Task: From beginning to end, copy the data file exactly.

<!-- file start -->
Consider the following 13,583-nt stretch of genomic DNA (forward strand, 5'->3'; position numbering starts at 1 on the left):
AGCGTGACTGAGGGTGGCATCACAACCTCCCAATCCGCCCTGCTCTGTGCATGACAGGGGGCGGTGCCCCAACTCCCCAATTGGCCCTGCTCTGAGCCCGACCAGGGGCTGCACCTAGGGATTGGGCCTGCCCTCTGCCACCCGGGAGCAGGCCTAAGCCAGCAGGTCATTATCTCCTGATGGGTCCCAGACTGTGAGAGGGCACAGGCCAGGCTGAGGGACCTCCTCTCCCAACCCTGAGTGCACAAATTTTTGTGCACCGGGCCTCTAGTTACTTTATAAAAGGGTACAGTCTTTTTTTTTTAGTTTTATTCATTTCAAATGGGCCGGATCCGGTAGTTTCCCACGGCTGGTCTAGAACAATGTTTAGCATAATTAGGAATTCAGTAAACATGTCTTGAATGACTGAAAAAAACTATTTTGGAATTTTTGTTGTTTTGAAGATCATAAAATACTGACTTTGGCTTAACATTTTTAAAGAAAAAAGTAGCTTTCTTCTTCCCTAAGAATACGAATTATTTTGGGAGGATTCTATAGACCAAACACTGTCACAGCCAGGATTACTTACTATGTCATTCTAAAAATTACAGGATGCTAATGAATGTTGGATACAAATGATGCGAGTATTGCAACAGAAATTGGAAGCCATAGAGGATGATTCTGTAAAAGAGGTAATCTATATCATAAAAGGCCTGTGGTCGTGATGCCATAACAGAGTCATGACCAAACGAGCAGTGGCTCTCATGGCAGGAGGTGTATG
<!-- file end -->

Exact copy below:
Consider the following 13,583-nt stretch of genomic DNA (forward strand, 5'->3'; position numbering starts at 1 on the left):
AGCGTGACTGAGGGTGGCATCACAACCTCCCAATCCGCCCTGCTCTGTGCATGACAGGGGGCGGTGCCCCAACTCCCCAATTGGCCCTGCTCTGAGCCCGACCAGGGGCTGCACCTAGGGATTGGGCCTGCCCTCTGCCACCCGGGAGCAGGCCTAAGCCAGCAGGTCATTATCTCCTGATGGGTCCCAGACTGTGAGAGGGCACAGGCCAGGCTGAGGGACCTCCTCTCCCAACCCTGAGTGCACAAATTTTTGTGCACCGGGCCTCTAGTTACTTTATAAAAGGGTACAGTCTTTTTTTTTTAGTTTTATTCATTTCAAATGGGCCGGATCCGGTAGTTTCCCACGGCTGGTCTAGAACAATGTTTAGCATAATTAGGAATTCAGTAAACATGTCTTGAATGACTGAAAAAAACTATTTTGGAATTTTTGTTGTTTTGAAGATCATAAAATACTGACTTTGGCTTAACATTTTTAAAGAAAAAAGTAGCTTTCTTCTTCCCTAAGAATACGAATTATTTTGGGAGGATTCTATAGACCAAACACTGTCACAGCCAGGATTACTTACTATGTCATTCTAAAAATTACAGGATGCTAATGAATGTTGGATACAAATGATGCGAGTATTGCAACAGAAATTGGAAGCCATAGAGGATGATTCTGTAAAAGAGGTAATCTATATCATAAAAGGCCTGTGGTCGTGATGCCATAACAGAGTCATGACCAAACGAGCAGTGGCTCTCATGGCAGGAGGTGTATG